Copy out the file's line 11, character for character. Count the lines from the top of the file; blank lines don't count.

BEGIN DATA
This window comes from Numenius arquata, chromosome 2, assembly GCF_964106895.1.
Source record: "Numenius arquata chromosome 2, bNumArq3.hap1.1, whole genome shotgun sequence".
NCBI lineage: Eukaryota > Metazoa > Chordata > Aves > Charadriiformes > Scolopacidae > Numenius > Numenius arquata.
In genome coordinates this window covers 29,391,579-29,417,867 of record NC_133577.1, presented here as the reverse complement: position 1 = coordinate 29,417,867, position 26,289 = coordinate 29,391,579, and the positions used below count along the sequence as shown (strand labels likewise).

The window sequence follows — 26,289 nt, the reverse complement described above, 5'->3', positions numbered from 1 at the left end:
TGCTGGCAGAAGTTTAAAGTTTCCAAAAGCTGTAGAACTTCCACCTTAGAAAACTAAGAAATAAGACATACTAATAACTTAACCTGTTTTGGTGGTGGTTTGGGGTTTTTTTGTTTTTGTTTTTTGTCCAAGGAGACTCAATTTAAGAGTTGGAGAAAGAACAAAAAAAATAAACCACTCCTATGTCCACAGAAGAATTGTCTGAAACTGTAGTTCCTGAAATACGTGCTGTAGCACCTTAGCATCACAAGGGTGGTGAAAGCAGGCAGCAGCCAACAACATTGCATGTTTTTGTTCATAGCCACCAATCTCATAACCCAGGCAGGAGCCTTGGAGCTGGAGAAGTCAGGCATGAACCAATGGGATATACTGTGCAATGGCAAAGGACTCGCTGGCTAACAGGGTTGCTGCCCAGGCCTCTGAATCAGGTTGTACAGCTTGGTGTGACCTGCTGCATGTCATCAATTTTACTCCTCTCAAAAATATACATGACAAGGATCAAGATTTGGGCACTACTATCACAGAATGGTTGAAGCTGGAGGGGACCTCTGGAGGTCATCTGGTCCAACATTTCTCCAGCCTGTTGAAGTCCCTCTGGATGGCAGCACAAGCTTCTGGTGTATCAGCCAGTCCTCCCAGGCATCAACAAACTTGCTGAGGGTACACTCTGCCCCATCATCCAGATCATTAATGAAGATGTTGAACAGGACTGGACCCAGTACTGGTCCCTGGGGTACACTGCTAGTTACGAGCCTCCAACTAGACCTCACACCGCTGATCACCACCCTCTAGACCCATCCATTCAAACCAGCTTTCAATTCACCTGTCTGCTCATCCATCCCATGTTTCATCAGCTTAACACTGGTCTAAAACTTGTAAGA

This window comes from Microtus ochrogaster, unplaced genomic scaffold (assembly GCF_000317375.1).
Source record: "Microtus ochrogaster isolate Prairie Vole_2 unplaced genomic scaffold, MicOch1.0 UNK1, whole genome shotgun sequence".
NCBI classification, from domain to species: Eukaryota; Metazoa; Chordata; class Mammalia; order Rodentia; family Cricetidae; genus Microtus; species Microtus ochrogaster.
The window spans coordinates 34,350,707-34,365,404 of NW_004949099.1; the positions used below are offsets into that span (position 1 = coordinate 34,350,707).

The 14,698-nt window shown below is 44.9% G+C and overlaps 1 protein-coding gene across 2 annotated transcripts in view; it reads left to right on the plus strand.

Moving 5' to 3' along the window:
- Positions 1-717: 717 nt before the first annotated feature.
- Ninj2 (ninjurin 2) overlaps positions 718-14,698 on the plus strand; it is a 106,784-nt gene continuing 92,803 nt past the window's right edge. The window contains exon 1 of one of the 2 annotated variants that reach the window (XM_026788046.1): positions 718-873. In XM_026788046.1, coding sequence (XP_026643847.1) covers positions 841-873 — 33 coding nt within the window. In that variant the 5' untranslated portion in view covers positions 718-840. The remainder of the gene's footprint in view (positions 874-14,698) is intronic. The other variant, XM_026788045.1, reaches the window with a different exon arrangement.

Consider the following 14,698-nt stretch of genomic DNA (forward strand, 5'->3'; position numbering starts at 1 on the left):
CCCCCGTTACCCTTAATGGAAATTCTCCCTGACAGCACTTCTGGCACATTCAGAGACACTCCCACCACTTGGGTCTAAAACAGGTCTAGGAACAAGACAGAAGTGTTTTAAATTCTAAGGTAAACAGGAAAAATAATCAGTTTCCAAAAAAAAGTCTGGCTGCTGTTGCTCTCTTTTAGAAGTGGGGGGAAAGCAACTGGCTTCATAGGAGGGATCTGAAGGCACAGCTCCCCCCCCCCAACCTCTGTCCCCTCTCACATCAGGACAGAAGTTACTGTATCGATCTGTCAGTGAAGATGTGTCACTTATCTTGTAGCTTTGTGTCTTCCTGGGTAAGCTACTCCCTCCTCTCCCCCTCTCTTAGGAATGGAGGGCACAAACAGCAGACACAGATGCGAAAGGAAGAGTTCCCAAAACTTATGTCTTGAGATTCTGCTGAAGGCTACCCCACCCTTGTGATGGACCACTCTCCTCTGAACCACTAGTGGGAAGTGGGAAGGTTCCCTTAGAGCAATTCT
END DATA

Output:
The 14,698-nt window shown below is 44.9% G+C and overlaps 1 protein-coding gene across 2 annotated transcripts in view; it reads left to right on the plus strand.